"Of course, I seen right off that Miss Pickett had her suspicions an' had sicked this stranger onto me; so when he informed me that he'd been told I knew the name o' the little hoss' owner, I told him I did--that the little roan hoss belonged to a Mexican friend o' mine by the name o' Enrique Maria Jose Sanchez Flavio Domingo Miramontes.

"He give me a sour look at that. 'Well, that don't correspond none with the initials on the saddle' he says.

"'Shucks,' I says,'that don't signify nothin'. Mexicans is the biggest hoss thieves living besides, I ain't feelin' disputatious to-night, so I'll just close up my game an' go get my scoffin's.'

"'But I must find this man' he says, 'It means a great deal to him--an' me.'

"'What do you call a great deal?'

"'Money' he says.

"I says: 'See here, pardner, don't you go givin' no money to no Mexican, because he'll only gamble it away on three-card monte.'

"'I don't mean your Mexican friend,' he says, like a snappin' turtle, 'I'm after a man named Robert McGraw,'

"'Oh,' I says, 'you mean that red-headed outlaw from up country? Why I didn't know he was wanted. What's it this time? He ain't got himself mixed up in more trouble, has he?'

"'I prefer to refrain from discussin' the details,' says this wealthy gent, 'with a perfect stranger.'

"'Oh, very well' I says. 'I didn't seek this interview, but when you mentioned the hoss I could tell by the look in your eye that McGraw's been robbin' you o' somethin'. Well, you might own that hoss, but you've got to prove property. McGraw sold the hoss to Enrique an' lit out for Bakersfield, an' I won the hoss from Enrique at faro. I been keepin' him in the corral in order to give the Mexican a chance to buy him back. But McGraw's not in town. He won't be here for a week or two yet.'

"'Thank you, my man,' says he, an' pulls a card, just about the time I was gettin' ready to pull his nose. 'If you should see Mr. McGraw, you might be good enough, to tell him he can learn of somethin' to his advantage by communicatin' with me right away.'

"'Well, my man,' I says, 'I do hope it's an alibi,' an' I took the card an' he went back to Miss Pickett. I want to tell you, children, that any time Miss Molly thinks she can spring a secret out o' me she's got to go some."

Mr. Hennage chuckled, produced a white square of cardboard and handed it to Bob. Donna, leaning over his shoulder, read:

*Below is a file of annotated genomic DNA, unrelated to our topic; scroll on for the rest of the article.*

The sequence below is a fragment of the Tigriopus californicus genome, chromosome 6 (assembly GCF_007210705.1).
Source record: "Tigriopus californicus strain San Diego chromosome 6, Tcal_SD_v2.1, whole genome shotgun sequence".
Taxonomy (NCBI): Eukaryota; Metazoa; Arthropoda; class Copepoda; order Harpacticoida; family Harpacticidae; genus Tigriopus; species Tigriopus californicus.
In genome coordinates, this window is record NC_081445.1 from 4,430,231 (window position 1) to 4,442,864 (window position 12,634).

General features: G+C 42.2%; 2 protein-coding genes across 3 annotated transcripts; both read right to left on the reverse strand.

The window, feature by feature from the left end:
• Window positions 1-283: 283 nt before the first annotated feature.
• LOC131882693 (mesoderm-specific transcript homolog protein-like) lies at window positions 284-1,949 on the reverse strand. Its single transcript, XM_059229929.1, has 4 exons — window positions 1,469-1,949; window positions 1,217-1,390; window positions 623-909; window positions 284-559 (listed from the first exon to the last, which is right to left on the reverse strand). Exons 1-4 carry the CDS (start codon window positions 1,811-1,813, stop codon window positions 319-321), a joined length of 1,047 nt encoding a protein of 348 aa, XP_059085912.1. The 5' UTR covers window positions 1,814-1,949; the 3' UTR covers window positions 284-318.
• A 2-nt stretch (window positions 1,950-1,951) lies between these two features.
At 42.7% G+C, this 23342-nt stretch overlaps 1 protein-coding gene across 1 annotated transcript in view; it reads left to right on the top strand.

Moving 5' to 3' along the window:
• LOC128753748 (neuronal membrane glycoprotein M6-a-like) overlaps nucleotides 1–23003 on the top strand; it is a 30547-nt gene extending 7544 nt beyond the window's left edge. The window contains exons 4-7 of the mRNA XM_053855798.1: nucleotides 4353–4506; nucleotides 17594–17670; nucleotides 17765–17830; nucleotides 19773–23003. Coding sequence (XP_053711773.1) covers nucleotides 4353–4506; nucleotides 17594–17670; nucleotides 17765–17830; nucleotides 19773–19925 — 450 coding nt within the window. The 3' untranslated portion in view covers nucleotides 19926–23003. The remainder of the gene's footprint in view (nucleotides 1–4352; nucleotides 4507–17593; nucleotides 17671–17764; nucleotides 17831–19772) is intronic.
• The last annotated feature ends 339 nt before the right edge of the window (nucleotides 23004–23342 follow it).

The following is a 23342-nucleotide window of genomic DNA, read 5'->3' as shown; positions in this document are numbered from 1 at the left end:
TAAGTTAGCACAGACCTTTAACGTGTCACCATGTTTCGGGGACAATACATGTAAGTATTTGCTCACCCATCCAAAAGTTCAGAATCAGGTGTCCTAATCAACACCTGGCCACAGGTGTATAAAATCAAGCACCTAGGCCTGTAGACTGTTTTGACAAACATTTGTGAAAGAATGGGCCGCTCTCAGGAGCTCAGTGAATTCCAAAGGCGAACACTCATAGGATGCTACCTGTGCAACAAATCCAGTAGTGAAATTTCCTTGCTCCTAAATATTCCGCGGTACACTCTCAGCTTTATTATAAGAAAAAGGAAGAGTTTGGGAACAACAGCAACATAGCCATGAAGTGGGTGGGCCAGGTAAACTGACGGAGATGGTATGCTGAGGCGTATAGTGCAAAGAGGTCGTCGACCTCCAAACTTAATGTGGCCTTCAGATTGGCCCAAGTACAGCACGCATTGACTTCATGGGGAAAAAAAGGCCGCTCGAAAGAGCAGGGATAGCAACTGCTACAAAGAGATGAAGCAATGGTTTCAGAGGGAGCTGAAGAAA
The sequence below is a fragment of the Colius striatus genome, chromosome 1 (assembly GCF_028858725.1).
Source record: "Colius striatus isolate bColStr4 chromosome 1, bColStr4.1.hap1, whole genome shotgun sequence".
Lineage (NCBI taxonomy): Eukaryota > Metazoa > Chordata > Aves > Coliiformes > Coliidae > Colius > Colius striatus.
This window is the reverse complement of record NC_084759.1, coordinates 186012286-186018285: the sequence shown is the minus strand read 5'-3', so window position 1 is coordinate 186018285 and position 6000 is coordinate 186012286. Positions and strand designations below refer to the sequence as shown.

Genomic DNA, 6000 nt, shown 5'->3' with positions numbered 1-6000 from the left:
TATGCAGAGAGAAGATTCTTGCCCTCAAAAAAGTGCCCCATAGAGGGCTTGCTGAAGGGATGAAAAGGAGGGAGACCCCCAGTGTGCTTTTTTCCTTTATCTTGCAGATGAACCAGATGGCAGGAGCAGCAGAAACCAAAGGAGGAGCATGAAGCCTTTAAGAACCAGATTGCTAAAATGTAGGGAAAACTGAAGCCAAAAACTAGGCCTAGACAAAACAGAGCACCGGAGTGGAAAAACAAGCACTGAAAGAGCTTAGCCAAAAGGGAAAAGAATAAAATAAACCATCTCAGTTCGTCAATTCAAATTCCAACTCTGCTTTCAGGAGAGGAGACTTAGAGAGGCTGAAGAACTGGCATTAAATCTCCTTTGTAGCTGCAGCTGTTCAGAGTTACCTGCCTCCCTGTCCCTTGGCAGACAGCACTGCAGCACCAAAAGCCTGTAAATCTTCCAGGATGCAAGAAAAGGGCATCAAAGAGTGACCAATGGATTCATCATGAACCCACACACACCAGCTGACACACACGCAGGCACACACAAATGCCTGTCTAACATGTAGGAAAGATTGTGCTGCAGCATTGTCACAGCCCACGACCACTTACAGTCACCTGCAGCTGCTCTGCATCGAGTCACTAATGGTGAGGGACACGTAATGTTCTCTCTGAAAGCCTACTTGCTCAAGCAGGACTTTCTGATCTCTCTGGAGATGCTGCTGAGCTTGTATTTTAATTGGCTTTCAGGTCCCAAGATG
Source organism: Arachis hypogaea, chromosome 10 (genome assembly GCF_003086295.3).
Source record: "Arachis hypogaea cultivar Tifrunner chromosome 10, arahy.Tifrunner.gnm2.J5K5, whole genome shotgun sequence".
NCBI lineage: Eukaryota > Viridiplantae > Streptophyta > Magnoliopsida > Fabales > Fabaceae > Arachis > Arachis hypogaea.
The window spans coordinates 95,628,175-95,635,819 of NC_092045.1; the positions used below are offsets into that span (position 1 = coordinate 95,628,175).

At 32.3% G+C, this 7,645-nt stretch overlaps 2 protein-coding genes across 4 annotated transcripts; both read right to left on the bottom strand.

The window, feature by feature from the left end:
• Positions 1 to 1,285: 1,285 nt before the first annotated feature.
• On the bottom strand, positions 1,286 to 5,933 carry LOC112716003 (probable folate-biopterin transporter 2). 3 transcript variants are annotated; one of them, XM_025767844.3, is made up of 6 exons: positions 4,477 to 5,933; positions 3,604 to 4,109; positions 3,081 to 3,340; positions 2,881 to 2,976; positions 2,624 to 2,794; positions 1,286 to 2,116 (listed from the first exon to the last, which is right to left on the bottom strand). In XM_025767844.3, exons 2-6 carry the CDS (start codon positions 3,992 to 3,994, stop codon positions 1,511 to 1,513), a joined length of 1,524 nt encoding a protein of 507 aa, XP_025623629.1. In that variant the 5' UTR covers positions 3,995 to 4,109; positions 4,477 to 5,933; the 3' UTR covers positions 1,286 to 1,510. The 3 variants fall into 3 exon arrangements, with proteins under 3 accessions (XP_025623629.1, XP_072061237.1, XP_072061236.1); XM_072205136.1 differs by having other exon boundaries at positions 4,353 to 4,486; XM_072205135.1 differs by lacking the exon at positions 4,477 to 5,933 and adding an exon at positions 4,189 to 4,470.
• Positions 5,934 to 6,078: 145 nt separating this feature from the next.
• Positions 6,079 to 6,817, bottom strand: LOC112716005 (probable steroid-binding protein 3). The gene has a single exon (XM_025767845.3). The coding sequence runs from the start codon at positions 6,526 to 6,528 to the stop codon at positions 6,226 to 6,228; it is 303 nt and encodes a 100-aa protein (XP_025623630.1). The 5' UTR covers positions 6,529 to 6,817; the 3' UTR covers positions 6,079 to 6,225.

"I've heard of that fellow before," mused Bob, "and it strikes me his name is associated with some unpleasant memory, but I can't recall just what it is. However, I can hazard a good guess as to what he desires to see me about. I'm glad you didn't tell him where I might be found, Hennage. It was thoughtful of you. I do not care to meet T. Morgan Carey--yet."

"Well," said Mr. Hennage, "he's a smart man an' smells o' ready money. However, I wasn't goin' to give him no information until I'd talked with you first, although my main idea was to throw Miss Pickett off the scent. I'm goin' up to Bakersfield to-night, Bob, and just to keep up appearances, you give me an order for that registered letter, datin' the order from Bakersfield, to-morrow, an' I'll mail that order from Bakersfield to myself in San Pasqual. Then to-morrow night when I get back I'll go to the post-office for my mail. I ain't had a letter come to me in ten years. Miss Pickett'll give me the letter, I'll open it right in front o' her an' flash the order for the registered letter, an' the old gossip'll be annoyed to death to think she's lost the trail."

When presently Bob went into the house to write the desired order for Harley P., Donna and the gambler were left alone for a few minutes. Instantly Mr. Hennage became serious.

"Looky here. Miss Donnie," he said, "Bob McGraw's free, white an' twenty-one an' he can play his own hand. I ain't one of the presumin' kind an' I hate to tell any man his own business, but if twenty years o' gamblin' an' meetin' all kinds an' conditions o' men ain't made me as fly as a road-runner, then that there artesian well is spoutin' mint juleps. Say, Miss Donnie, if ever I see a cold-blooded, fishy, snaky, ornery man, it's this T. Morgan Carey--an' at that he's a dead ringer for a church deacon. That Carey man would steal a hot stove without burnin' himself. Now, this young Bob is an impulsive cuss, an' if he has any dealin's of a money nature with this sweet-scented porch- climber that's on his trail, you take a tip from Harley P. Hennage, Miss Donnie, an' act as lookout on Bob's game. Miss Donnie, I can tell a crook in the dark. Let a crook try to buck my game an' I have him spotted in a minute. I just feel 'em."

"Thank you, Mr. Hennage. I have great faith in your judgment."

"Well, generally speakin', I call the turn, if I do say so myself."

He sat there, his bow-legs spread apart, his hands folded across his ample abdomen, staring thoughtfully at the little white cross down at the end of the garden.

"You're a heap like your mother" he said presently, and sighed.

When Bob returned with the order for the registered letter, Mr. Hennage tucked it carefully in his side coat pocket; then from his rear hip pocket he produced Bob McGraw's automatic gun.